Of course the exhibition in photographs of cruelties inflicted on those with darker complexions in exotic countries remains oblivious to the considerations that deter such displays of our own victims of violence.  Surely the wounded Taliban soldier begging for his life whose fate was pictured prominently in the New York Times on November 13, 2001 also had a wife, children, parents, sisters and brothers, some of whom may one day come across the three colored photographs of their husband, father, son, brother being slaughtered –if they have not already seen them.  .   .

What to do with such knowledge as photographs bring of faraway suffering?  People are often unable to take in the sufferings of those close to them. (A compelling document on this theme is Frederick Wiseman’s film Hospital.)For all the voyeuristic lure – and the possible satisfaction of knowing, This is not happening to me,  I’m not ill, I’m not dying, I’m not trapped in a war – it seems normal for people to fend off thinking about the ordeals of others, even others with whom it would be easy to identify.

A citizen of Sarajevo, a woman of impeccable adherence to the Yugoslav ideal, whom I met soon after arriving in the city the first time in April 1993, told me: “In October 1991 I was here in my nice in peaceful apartment in Sarajevo when the Serbs invaded Croatia, and I remember when the evening news showed footage of the destruction of Vukovar, just a couple of hundred miles away, I thought to myself ‘Oh, how horrible,’ and switched the channel.  So how can I be indignant if someone in France or Italy or Germany sees the killing taking place here day after day on the evening news and says, “Oh, how horrible,’ and looks for another program.  It’s normal. It’s human.’ Whenever people feel safe – this was her bitter, self-accusing point – they will be indifferent.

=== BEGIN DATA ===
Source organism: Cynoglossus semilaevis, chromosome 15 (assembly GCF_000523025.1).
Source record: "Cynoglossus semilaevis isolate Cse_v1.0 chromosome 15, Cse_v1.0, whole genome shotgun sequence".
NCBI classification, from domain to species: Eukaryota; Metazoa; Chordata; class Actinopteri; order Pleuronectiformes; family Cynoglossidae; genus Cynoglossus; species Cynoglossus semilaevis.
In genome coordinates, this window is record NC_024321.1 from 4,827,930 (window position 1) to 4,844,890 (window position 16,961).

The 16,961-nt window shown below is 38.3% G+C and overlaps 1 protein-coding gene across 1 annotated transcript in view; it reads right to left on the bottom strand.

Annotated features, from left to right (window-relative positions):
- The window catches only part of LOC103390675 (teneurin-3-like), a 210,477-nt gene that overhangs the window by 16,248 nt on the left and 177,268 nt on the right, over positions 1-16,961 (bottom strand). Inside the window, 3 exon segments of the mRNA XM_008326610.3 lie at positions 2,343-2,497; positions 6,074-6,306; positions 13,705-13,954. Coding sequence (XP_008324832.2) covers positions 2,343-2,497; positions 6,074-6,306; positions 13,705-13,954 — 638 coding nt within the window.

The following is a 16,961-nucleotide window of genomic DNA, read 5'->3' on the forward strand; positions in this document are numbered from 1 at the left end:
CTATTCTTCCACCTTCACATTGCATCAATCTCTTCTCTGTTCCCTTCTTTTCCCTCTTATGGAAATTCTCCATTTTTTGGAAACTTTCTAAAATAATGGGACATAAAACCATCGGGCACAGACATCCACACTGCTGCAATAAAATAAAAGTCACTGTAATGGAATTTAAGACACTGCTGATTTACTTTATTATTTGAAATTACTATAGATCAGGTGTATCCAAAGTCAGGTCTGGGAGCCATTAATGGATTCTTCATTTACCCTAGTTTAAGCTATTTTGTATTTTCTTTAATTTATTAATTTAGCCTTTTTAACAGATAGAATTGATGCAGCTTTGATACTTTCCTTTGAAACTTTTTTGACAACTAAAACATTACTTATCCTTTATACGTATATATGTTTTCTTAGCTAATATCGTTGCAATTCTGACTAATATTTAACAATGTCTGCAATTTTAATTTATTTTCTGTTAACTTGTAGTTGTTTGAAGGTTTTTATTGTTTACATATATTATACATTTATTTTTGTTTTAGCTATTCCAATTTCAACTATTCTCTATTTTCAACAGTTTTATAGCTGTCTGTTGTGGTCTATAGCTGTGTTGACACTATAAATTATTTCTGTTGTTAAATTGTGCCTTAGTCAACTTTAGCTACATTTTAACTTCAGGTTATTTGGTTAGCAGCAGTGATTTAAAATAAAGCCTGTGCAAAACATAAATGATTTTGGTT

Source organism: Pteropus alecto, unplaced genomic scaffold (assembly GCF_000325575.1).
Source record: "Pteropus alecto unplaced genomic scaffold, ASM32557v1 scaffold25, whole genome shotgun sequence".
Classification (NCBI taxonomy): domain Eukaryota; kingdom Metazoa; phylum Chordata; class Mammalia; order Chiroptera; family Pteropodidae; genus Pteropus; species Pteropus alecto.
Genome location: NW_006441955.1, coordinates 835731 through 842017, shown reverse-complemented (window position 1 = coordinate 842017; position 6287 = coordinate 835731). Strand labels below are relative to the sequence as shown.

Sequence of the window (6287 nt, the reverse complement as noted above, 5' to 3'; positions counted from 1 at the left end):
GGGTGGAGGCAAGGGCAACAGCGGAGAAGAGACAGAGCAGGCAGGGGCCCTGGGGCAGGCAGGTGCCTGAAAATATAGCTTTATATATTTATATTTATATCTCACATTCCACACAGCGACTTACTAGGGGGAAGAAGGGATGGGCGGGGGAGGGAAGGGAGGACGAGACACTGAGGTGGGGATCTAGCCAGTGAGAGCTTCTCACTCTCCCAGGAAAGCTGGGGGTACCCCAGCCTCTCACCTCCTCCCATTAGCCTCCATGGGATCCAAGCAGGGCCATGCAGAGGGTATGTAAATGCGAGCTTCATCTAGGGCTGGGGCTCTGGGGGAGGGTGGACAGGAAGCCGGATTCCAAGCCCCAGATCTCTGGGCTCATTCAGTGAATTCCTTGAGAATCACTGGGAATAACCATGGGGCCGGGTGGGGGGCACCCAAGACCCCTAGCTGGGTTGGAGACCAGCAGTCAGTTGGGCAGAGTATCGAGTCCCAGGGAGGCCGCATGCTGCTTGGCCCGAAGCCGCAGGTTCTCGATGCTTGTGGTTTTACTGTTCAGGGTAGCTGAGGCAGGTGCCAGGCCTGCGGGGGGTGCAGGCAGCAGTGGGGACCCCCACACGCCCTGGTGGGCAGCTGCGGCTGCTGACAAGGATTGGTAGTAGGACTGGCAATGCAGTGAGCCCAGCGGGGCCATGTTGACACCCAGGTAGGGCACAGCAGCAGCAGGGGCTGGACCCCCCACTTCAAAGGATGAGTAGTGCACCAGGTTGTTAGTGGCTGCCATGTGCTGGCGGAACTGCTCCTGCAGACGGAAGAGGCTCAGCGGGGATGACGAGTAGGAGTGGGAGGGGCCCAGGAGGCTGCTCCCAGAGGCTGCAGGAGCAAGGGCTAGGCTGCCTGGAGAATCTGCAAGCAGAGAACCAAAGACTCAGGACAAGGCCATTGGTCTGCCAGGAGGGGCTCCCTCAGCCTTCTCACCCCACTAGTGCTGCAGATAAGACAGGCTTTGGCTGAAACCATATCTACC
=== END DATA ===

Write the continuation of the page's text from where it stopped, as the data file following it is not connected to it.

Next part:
But surely a Sarajevan might have another motive for shunning images of terrible events taking place in what was then, after all, another part of her own country than did those abroad who were turning their backs on Sarajevo.  The dereliction of the foreigners, to whom she was so charitable, was also a consequence of the feeling that nothing could be done.  Her unwillingness to engage with these premonitory images of nearby war was an expression of helplessness and fear. People can turn off not just because a steady diet of images of violence has made them indifferent but because they are afraid.

As everyone has observed, there is a mounting level of acceptable violence and sadism, in mass culture: films, television, comics, computer games.  Imagery that would have had an audience cringing and recoiling in disgust forty years ago is watched without so much as a blink by every teenager in the multiplex.  Indeed, mayhem is entertaining rather than shocking to many people in most modern cultures.  But not all violence is watched with equal detachment.  Some disasters are more apt subjects of irony than others. [Tellingly, that connoisseur of death and high priest of the delights of apathy, Andy Warhol, was drawn to news reports of a variety of violent deaths (car and plane crashes, suicides, executions). But his silk-screened transcriptions excluded death in war. ]